After Japan’s earthquake and tsunami on 11th March there was significant disruption to the beverages industry in the affected regions of the country. Some of the companies and areas affected have included:
· Kirin Beer’s beer storage tanks and factory buildings in Sendai – some stock destroyed
· Damage to Asahi and Sapporo’s factories in the north and east of Japan – both from earthquake damage and from resultant ground liquefaction nearer Tokyo
· Yakult’s Fukushima and Iwate factories suffered damage halting supply of Yakult Calorie Half, Yakult SHEs, Yakult 300V and Yakult Genki Yogurt products
· Morinaga Dairies Sendai factory – building and equipment affected
· Otsuka Pharamceutical Hanamaki factory producing nutrition products
· Nihon Kami Pack – damage to buildings and production facilities and the collapse of stock in its automatic warehouse
· Coca Cola Central Japan – damage to its automatic warehouse system and stock
· Hokuetsu Package in Ibaragi, which makes packaging for milk suffered serious damage to its factory. (50% of Japan’s production of paper cartons is in Ibaragi which was an area badly affected)
· Toyo Seikan Group, one of Japan’s largest soft drink and beer packaging suppliers has suffered damage to a number of factories including its Kanto and Tohoku PET bottling, and to Japan Crown Cork in Ibaragi which produces 30-40% of Japan’s PET bottle caps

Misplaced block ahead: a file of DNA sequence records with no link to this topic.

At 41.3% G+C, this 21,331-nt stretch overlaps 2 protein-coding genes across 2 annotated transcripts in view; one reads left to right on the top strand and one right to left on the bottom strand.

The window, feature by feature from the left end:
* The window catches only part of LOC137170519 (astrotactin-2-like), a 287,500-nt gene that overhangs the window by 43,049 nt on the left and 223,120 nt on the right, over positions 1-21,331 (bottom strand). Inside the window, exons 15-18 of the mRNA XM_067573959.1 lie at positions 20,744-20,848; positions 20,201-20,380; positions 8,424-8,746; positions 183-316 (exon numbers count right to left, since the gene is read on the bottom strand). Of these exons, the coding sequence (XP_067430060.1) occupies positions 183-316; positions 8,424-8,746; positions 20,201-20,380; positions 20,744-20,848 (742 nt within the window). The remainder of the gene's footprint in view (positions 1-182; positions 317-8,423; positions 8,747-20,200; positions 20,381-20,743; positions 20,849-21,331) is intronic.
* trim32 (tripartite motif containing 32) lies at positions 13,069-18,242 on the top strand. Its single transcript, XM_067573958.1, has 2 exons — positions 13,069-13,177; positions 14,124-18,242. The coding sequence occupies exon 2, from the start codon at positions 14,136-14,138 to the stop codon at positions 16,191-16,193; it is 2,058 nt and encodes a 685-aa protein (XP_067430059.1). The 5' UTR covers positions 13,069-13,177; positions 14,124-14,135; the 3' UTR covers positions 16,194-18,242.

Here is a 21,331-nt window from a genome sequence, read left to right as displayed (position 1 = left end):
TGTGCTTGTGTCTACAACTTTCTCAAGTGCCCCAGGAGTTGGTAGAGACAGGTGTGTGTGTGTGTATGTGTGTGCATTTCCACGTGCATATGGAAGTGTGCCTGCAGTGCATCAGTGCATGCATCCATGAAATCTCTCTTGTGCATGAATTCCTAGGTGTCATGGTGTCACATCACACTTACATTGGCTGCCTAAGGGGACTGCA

· Daiwa Seikan, another major can and bottle packaging supplier has suffered damage to production facilities, and plant shutdowns due to fallen and damaged stock of secondary materials
Much of the most serious impact however has been to logistics and distribution, in particular regarding availability of fuel. And power cuts have necessitated the disruption of production affecting production efficiency and output. Companies with factories in the west side of Japan have been shifting production there where possible and necessary. However, as of 24th March we are already seeing production resuming at some of the damaged and disrupted facilities.
In addition, both the major and smaller beverage and food companies have been quick to make significant product and financial donations to the relief effort. Some, such as Cheerio Corporation, have been able to create their own new and direct distribution routes to the disaster areas.
We will bring you more details of the effects of the Japan earthquake on the beverage industry and market as they emerge.